Plantar fasciitis
18 Apr 2019
Plantar fasciitis

What is plantar fasciitis?

Plantar fasciitis is an inflammation of the plantar fascia, or rather the flat band of fibrous connective tissue that stretches from the medial region of the calcaneus (heel bone) to the root of the toes.

This structure is divided into three parts (medial, central and lateral) and its job is to transfer the force exerted by the triceps surae muscle to the toes, while its elastic properties allow a vast quantity of energy to be expended with every stride or jump.

Inflammation of the heel bone is called “proximal”, while if the inflamed area is the medial part of the foot it is given the name “distal”.

This is a very frequent problem for those taking part in competitive or amateur sports, especially runners, footballers, rugby layers, ballerinas, athletes and all sports in which the feet are subjected to systematic stress and impact.

In walking, running and jumping, the connection between the plantar fascia and the heel bone is stretched considerably.

What are the symptoms of plantar fasciitis?

The main symptom of this inflammation is pain which can affect various points of the sole of the foot depending on the patient.

It can be felt in the heel, in the centre of the sole up to the toes, or in other cases can affect the back of the leg.

What are the causes of plantar fasciitis?

Plantar fasciitis is caused by excessive and repeated loading of the fascia.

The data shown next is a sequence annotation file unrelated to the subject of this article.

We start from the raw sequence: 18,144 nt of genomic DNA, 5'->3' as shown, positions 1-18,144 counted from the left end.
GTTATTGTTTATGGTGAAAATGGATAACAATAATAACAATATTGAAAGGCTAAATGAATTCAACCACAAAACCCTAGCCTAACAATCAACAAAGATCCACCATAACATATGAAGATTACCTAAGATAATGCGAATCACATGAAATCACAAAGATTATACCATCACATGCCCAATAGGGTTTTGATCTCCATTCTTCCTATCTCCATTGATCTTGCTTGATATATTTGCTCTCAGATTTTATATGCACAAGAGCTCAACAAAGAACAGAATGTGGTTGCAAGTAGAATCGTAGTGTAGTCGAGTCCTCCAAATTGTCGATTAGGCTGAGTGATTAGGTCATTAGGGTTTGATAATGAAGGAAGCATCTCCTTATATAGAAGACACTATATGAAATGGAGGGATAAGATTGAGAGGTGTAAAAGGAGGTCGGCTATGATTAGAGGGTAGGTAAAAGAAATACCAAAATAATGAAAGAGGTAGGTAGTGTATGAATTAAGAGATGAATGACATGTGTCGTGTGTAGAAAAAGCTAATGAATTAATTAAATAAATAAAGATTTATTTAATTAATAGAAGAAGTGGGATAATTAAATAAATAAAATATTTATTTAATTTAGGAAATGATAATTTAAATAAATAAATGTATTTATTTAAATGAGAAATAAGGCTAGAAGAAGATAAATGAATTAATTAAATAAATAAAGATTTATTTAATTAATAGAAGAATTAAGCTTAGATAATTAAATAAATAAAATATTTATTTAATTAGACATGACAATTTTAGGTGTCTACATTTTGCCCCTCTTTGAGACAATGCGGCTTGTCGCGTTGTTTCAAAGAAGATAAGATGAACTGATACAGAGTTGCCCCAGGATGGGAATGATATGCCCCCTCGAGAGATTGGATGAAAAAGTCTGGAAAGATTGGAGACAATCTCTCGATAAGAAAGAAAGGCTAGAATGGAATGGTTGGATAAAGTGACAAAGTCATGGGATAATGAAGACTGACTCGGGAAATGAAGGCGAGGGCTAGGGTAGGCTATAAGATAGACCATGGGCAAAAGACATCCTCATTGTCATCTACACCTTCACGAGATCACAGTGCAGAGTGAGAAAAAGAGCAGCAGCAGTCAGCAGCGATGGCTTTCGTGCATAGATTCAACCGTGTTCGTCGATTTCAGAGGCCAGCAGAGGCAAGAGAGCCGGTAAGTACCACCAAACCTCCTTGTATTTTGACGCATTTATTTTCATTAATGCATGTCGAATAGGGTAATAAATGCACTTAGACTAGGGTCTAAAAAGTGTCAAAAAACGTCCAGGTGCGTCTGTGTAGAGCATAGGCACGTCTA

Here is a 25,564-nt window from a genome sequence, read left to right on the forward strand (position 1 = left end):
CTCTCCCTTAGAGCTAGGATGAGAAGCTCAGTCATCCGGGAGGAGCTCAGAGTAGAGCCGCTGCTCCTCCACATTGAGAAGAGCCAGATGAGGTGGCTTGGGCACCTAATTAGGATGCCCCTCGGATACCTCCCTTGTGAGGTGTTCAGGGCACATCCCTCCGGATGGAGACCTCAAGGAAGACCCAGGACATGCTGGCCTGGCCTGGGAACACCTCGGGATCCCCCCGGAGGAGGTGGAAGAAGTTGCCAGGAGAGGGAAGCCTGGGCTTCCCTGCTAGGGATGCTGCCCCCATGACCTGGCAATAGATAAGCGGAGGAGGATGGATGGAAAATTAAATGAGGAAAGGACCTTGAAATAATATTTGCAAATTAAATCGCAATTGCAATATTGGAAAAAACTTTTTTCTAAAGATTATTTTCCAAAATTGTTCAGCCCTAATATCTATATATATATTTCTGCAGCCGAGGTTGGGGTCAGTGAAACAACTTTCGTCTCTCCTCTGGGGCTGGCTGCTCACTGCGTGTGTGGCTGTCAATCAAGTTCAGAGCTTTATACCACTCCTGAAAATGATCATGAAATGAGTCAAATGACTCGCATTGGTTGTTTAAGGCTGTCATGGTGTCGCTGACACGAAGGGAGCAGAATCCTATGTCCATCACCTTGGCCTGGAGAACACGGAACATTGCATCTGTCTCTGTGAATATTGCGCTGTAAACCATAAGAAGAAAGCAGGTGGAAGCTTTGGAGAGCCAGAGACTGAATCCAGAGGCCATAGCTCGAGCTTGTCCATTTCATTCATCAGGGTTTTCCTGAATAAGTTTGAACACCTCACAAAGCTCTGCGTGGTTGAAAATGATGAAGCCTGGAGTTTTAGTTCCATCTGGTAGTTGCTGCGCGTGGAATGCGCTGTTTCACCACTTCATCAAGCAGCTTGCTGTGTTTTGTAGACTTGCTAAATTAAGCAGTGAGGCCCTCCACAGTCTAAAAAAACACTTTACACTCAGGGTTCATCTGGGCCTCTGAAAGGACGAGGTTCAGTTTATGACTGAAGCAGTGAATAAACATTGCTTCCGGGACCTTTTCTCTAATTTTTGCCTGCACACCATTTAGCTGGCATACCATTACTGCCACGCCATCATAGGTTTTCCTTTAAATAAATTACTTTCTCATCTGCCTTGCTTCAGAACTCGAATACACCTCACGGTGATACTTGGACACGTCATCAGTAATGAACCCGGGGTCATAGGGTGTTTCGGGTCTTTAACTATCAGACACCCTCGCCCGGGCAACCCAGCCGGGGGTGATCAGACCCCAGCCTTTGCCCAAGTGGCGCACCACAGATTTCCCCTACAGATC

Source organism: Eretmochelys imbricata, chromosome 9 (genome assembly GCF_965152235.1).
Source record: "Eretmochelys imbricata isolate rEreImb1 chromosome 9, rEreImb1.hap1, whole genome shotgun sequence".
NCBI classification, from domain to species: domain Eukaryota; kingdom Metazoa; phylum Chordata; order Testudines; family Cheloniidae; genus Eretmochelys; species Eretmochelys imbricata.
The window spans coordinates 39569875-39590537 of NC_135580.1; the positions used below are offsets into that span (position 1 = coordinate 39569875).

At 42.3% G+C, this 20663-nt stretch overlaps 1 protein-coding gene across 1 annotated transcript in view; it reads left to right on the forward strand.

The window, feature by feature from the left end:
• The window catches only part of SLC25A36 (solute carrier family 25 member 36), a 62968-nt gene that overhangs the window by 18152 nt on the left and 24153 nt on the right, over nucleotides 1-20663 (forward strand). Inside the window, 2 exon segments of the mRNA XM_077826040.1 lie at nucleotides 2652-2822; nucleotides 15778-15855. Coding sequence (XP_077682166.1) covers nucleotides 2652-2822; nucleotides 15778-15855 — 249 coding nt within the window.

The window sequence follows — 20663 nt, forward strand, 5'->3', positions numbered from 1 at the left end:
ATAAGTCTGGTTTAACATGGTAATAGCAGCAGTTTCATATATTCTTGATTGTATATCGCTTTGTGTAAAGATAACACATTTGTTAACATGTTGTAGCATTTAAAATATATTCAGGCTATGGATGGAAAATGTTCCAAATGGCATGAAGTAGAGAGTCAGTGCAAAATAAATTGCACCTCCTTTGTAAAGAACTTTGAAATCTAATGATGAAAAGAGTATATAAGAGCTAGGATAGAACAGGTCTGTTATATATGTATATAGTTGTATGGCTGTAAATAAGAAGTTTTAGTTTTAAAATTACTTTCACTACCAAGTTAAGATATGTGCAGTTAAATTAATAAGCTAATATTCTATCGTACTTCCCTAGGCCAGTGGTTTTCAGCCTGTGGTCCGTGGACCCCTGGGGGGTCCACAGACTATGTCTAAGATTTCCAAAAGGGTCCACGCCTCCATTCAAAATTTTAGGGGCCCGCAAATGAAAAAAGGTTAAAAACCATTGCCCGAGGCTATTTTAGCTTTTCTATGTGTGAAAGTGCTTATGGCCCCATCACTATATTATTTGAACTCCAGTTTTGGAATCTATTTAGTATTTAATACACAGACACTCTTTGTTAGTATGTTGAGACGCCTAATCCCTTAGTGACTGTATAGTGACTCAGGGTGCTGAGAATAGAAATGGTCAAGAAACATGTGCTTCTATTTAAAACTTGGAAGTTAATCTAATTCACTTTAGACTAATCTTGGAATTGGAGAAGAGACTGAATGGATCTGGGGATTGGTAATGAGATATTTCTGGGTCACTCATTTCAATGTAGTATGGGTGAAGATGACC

The causes can be broken down into:

  • Direct biomechanical: postural defects that put more stress on the plantar fascia.
  • Indirect:
    • flat feet or claw feet
    • rigid Achille’s tendon
    • unsuitable footwear
    • overweight and obesity
    • incorrect training habits
    • contraction or weakness in some leg muscles

Treatment of plantar fasciitis

The treatment of plantar fasciitis mainly consists of resting and controlling the tissue inflammation. While resting it is essential to suspend training and to avoid walking or standing for too long a period. If necessary the patient can also use crutches to take the weight totally off the painful foot. Resting will reduce the local inflammation and prevent the fasciitis from becoming chronic.

The pain should not be underestimated and physical activities should not be continued by taking painkillers to manage the pain.  To attenuate the shooting pains (especially in the heel) and reduce the inflammation the following can be used:

  • a bag of ice or a bottle of iced water placed on the painful area for around 15 minutes, three or four times a day.
  • Insoles and podiatric orthoses are often the answer for permanently eliminating plantar fasciitis, making it possible to continue the sports activities or work painlessly.
  • The doctor may also prescribe painkillers such as paracetamol or nonsteroidal antiinflammatory drugs (NSAIDs).
  • Laser therapy and ultrasounds are safe and effective.
  • The patient can also engage in some daily corrective exercises, consisting of stretching out the plantar fascia and strengthening the plantar fasciae.
  • Surgical intervention is not a common option for plantar fasciitis, but in some cases it may be necessary if conservative treatment is unsuccessful.
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